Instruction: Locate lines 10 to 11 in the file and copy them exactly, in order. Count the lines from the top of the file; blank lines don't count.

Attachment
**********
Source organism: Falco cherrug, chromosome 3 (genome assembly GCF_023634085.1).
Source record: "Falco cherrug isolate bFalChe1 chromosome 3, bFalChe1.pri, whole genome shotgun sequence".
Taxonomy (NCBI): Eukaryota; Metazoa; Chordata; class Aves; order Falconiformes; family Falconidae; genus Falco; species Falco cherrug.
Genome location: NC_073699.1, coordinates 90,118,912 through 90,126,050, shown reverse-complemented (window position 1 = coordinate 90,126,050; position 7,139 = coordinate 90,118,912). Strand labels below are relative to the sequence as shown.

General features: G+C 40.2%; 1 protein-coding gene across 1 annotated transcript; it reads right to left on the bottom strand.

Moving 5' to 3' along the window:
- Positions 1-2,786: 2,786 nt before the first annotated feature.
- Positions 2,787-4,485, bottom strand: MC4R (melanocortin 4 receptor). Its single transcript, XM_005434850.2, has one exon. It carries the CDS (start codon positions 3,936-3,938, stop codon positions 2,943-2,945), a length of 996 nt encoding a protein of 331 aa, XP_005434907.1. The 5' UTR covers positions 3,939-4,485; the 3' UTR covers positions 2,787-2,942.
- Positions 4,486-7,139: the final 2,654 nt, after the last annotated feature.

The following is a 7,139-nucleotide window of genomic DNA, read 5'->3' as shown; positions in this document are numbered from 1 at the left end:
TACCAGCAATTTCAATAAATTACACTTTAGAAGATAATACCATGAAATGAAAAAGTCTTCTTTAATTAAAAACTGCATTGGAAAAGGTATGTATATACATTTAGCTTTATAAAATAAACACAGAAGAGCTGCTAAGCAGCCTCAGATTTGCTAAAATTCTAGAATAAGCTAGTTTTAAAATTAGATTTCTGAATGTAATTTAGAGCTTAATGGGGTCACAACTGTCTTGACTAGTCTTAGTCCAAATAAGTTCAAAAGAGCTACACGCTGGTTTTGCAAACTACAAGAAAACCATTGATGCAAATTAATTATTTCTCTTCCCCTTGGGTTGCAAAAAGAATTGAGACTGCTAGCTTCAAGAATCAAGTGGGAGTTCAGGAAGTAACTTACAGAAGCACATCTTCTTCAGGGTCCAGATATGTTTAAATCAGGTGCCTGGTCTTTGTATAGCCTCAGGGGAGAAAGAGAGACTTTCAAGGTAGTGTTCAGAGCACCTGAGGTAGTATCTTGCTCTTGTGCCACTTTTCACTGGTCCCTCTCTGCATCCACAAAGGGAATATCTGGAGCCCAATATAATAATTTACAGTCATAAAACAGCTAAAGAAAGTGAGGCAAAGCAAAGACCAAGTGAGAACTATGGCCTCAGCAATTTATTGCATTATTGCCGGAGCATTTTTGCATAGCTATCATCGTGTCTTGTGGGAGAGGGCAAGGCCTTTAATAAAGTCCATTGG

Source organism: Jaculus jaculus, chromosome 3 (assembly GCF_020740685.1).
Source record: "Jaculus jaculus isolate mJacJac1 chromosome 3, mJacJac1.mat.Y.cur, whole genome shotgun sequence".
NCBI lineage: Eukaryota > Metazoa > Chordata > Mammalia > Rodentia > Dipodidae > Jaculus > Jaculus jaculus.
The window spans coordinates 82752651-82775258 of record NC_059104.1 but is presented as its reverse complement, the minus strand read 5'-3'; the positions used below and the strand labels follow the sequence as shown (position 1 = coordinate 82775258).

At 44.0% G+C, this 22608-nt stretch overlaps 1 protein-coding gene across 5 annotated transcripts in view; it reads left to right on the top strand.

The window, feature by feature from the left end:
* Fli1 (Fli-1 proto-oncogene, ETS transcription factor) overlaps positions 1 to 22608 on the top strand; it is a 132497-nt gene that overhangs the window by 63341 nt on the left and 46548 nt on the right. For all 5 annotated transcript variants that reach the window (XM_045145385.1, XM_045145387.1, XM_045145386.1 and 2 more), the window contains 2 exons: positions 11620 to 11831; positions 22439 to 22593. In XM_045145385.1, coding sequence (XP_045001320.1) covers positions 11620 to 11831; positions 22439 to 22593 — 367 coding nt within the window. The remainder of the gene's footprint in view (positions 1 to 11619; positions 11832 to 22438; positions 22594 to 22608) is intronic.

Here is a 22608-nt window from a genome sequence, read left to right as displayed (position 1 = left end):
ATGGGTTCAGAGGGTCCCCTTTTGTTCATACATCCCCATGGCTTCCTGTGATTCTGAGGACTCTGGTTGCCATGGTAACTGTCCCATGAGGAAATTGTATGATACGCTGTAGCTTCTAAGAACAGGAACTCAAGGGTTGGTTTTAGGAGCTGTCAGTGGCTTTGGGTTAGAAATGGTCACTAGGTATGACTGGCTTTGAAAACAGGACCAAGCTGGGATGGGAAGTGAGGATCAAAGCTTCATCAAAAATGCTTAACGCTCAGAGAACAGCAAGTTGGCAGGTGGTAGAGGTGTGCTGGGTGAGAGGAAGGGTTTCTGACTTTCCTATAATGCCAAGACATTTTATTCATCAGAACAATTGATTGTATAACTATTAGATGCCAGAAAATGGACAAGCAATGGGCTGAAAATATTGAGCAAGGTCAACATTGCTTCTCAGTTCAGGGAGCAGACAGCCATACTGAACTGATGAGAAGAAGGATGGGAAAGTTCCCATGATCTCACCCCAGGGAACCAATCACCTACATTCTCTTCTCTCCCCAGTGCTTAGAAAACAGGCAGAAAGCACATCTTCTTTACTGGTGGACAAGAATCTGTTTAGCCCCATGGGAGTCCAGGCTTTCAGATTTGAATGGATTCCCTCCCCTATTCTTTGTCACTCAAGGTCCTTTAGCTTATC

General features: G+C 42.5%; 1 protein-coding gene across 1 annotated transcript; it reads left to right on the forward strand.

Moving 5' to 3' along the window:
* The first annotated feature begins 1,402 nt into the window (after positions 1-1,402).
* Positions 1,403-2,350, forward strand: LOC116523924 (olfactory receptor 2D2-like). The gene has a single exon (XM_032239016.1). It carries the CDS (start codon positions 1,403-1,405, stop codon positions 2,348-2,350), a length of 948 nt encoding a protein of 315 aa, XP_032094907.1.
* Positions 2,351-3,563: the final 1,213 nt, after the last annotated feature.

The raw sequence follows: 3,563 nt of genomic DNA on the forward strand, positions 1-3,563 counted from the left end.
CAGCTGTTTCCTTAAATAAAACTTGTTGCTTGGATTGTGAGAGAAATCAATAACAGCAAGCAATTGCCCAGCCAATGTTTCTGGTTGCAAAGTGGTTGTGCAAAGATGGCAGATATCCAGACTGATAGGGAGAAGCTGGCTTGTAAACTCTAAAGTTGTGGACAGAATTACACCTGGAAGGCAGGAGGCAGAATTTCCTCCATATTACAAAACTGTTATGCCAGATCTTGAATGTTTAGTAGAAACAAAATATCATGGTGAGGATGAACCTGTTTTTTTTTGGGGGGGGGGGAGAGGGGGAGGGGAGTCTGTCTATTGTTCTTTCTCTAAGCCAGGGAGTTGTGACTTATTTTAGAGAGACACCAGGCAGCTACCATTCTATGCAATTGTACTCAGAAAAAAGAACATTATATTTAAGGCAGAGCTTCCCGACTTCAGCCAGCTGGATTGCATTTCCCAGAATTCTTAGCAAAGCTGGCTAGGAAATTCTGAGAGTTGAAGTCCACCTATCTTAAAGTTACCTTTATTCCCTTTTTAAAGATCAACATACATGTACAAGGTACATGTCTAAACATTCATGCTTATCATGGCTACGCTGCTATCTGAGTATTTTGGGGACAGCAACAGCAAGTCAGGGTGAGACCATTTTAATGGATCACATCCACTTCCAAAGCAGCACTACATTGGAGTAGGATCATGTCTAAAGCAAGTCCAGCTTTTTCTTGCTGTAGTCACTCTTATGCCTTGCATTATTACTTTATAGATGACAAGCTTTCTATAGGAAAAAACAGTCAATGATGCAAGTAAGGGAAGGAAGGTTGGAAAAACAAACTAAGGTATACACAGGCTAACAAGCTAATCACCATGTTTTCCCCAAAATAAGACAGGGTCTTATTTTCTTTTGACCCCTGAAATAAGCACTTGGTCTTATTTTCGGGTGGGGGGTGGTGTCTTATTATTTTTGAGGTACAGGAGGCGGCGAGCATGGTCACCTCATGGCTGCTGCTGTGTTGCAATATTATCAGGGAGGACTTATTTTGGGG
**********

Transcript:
The following is a 7,139-nucleotide window of genomic DNA, read 5'->3' as shown; positions in this document are numbered from 1 at the left end:
TACCAGCAATTTCAATAAATTACACTTTAGAAGATAATACCATGAAATGAAAAAGTCTTCTTTAATTAAAAACTGCATTGGAAAAGGTATGTATATACATTTAGCTTTATAAAATAAACACAGAAGAGCTGCTAAGCAGCCTCAGATTTGCTAAAATTCTAGAATAAGCTAGTTTTAAAATTAGATTTCTGAATGTAATTTAGAGCTTAATGGGGTCACAACTGTCTTGACTAGTCTTAGTCCAAATAAGTTCAAAAGAGCTACACGCTGGTTTTGCAAACTACAAGAAAACCATTGATGCAAATTAATTATTTCTCTTCCCCTTGGGTTGCAAAAAGAATTGAGACTGCTAGCTTCAAGAATCAAGTGGGAGTTCAGGAAGTAACTTACAGAAGCACATCTTCTTCAGGGTCCAGATATGTTTAAATCAGGTGCCTGGTCTTTGTATAGCCTCAGGGGAGAAAGAGAGACTTTCAAGGTAGTGTTCAGAGCACCTGAGGTAGTATCTTGCTCTTGTGCCACTTTTCACTGGTCCCTCTCTGCATCCACAAAGGGAATATCTGGAGCCCAATATAATAATTTACAGTCATAAAACAGCTAAAGAAAGTGAGGCAAAGCAAAGACCAAGTGAGAACTATGGCCTCAGCAATTTATTGCATTATTGCCGGAGCATTTTTGCATAGCTATCATCGTGTCTTGTGGGAGAGGGCAAGGCCTTTAATAAAGTCCATTGG